There is often a predictable arc to relationship anxiety that includes three stages.*
The first stage is characterized by typical symptoms of anxiety and panic:
Bolting awake in the middle of the night
Difficulty functioning at work
On a purely physiological level, we can’t maintain this state of high anxiety for very long. Eventually the alarm will simmer down to something that feels like calm. This isn’t the true calm that arrives after working long and hard facing our fears. Rather, it’s the calm that follows the dramatic and intense storm of the first stage. It’s where psyche and soma settle into a manageable state that might be characterized more by numbness or indifference than true calm. You can sleep now. You can eat. You can function. But you’re just not that excited about your relationship. At least when you … Click here to continue reading...
When you’re neck-deep and soul-soaked in anxiety, when you’re having trouble eating, sleeping, and basically functioning, when the love you formally felt for your partner has been eclipsed by indifference, doubt, or numbness, when intrusive thoughts invade your brain day and night, you will inevitably ask, “When will I feel better?” This question hits at the onset of anxiety when the symptoms are full-tilt misery, it hits when the excruciating first set of symptoms starts to abate, and it hits when people find my work and sign up for my courses. “When will I feel better?” they ask, with desperation in their voices.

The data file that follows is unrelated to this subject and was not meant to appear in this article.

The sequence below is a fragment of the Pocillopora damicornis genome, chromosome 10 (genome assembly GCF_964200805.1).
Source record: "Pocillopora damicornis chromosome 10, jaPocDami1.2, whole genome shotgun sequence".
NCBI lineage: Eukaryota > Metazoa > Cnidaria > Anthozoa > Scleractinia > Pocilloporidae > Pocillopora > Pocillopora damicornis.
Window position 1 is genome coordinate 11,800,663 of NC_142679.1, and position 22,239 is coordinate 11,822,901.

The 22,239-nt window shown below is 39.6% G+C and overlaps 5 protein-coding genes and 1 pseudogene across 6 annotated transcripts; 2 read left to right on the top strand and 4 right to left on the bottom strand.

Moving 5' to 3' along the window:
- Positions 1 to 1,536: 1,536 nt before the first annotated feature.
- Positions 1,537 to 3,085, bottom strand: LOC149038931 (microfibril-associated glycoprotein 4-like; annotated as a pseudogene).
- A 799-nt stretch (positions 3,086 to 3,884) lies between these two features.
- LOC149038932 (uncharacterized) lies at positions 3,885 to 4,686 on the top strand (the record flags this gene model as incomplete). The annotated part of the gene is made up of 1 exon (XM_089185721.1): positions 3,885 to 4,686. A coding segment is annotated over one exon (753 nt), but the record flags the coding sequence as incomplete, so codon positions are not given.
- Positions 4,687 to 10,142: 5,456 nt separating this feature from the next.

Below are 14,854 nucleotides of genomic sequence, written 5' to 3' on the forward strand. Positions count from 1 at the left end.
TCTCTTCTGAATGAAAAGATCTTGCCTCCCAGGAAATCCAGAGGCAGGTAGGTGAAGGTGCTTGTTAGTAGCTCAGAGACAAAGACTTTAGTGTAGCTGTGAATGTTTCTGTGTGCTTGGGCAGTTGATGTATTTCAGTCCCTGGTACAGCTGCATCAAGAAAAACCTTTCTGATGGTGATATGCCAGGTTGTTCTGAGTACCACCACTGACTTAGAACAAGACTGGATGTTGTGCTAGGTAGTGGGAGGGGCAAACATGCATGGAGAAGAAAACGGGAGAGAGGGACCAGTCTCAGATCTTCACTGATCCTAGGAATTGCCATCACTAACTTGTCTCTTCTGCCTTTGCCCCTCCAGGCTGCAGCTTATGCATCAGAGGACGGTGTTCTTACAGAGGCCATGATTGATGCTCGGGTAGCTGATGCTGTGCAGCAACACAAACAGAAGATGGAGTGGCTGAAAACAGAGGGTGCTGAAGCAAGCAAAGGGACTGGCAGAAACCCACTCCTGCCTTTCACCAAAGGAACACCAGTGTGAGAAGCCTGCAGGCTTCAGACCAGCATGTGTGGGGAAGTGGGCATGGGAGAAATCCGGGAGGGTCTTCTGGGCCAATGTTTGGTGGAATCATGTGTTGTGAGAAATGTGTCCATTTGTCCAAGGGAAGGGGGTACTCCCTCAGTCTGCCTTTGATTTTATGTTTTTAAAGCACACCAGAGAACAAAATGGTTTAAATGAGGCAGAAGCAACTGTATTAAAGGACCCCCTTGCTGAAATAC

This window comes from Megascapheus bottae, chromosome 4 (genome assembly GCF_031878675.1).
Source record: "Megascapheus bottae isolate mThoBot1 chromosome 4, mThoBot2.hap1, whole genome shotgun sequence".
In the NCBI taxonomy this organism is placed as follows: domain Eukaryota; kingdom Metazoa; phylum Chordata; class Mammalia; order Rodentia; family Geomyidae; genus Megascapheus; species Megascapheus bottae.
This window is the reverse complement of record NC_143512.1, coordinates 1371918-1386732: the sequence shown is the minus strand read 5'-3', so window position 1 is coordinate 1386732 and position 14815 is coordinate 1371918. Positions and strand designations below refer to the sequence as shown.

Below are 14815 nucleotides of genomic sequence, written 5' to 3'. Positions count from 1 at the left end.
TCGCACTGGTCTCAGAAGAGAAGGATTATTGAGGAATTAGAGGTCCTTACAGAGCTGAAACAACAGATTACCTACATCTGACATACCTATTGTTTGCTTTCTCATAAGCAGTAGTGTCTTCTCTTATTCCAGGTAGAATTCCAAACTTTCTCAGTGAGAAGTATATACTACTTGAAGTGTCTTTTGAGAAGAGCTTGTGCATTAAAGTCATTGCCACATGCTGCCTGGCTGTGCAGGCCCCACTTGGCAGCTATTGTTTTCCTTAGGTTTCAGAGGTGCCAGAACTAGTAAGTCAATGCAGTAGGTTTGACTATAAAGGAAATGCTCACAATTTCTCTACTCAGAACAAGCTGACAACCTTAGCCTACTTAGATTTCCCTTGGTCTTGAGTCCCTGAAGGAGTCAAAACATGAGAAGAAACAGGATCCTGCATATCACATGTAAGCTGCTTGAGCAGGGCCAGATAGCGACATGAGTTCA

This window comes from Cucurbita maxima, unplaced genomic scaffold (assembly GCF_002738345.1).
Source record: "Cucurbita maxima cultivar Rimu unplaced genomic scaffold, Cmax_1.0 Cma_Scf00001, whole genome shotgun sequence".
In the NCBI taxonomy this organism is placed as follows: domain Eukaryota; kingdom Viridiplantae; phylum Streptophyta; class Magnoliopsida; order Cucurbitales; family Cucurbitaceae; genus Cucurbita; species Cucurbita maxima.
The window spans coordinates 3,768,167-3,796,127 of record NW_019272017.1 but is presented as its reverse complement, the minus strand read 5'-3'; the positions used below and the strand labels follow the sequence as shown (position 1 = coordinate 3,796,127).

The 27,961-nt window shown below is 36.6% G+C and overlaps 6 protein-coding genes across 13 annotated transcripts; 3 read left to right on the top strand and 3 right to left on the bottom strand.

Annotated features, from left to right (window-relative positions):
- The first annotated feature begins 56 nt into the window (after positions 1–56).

My response: It takes time. As we live in a culture that conditions us to expect immediate results and relief this is soften a difficult concept to accept. Hungry? Order fast-food. Lonely? Send a text. Need a sexual release? Watch porn. Have a headache? Pop a pill. … Click here to continue reading...
Our hearts are encased in protection, layers of materials like iron or brick that create a fortress around our most sensitive selves. When these material first arrived, they came as friends, for our hearts as young people didn’t know how to rest undefended. We needed to harden in order to survive. But one aspect of growing up means realizing that our greatest strength is what we have become conditioned to believe is our greatest weakness: a softened heart is a wise heart, and it no longer needs the armor it thought it needed to keep it safe.
Safety, as an adult, means dropping the defenses. It means letting those we love into our innermost chambers. It means saying “I don’t know” or “Yes, maybe that as well” instead of being entrenched in one position. It means taking the risk of being vulnerable, which by definition is an undefended state. It … Click here to continue reading...
On a daily basis, my assistant and I receive the following email: “Can you recommend a therapist in my area who is familiar with your work?”
Sadly, I don’t have a database of like-minded therapists, and, even more sadly, I know that many therapists fall into the “doubt means don’t” mindset and end up creating more anxiety for their already anxious clients. As such, I can understand the reluctance to start therapy with someone who could very well tell you to walk away from your loving, honest, trustworthy, like-minded partner as soon as you hint at doubt.
However, I do have some concrete suggestions for how you can avoid falling onto the couch of an uninformed therapist and hopefully find someone who can help walk you through your relationship anxiety (and anxiety in general). For there can be no doubt that we’re not meant to do this work alone, and … Click here to continue reading...